I didn't know what Johann Rupert, Christo Wiese, Jannie Mouton looked like until I started publishing UnCensored. We didn't know their black friends whom they've put into big positions in the corporate world and whose silence has now been bought with seats on boards, shares, and some whose weddings like that of Trevor Manuel was hosted by the Stellenbosch King himself.

In our efforts to expose corporate corruption, we looked into corporations like South African Airways (SAA) to scrutinise the much reported corruption there. It turned out that of the R24bn procurement, Blacks only got 1.7%. We appealed to Head of SCOPA Themba Godi to call on SAA to account. He obliged. And much was exposed about the rot at SAA and the evergreen contracts which go on forever and operate without contracts. These are stories that WMC media will not publish. I was told SCOPA went so far as to visit SAA and see for themselves the rot that was going on there.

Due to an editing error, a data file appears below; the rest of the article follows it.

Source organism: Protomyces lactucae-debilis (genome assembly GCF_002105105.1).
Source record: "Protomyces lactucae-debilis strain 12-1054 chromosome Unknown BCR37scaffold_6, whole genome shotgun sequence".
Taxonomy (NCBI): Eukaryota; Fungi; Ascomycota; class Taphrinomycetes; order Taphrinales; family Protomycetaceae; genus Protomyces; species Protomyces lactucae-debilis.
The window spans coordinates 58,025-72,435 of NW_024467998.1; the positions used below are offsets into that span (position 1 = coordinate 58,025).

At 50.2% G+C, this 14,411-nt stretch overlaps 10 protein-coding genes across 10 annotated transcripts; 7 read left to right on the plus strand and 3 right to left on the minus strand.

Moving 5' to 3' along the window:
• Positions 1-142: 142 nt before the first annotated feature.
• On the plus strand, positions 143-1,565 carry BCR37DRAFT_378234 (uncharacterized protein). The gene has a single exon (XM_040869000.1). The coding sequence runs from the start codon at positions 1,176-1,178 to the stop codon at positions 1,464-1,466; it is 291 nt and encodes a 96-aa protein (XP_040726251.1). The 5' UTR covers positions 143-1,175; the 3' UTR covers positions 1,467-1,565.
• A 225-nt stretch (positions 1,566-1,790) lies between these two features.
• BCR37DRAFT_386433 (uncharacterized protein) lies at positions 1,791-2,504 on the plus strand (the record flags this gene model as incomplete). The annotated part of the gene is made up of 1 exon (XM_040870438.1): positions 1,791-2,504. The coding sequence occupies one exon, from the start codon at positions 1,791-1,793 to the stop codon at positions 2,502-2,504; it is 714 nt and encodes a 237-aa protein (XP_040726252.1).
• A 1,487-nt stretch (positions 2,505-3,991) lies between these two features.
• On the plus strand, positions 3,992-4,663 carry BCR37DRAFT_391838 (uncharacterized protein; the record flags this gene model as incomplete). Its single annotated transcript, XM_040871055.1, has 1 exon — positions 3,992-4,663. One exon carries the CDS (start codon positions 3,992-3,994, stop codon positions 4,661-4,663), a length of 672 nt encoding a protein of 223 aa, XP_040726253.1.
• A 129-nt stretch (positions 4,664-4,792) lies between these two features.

At the same time we appealed to SCOPA to attend to SAA, we also alerted them to massive mismanagement of funds at Treasury. We also wrote to Public Protector Busisiwe Mkhwebane to probe SAA when the spokesperson Tladi Tladi refused to divulge information about the contracts and runaway corruption at SAA. Both obliged.

We may have not been the catalyst to these three probes but we are certainly not simply writing, we are activists.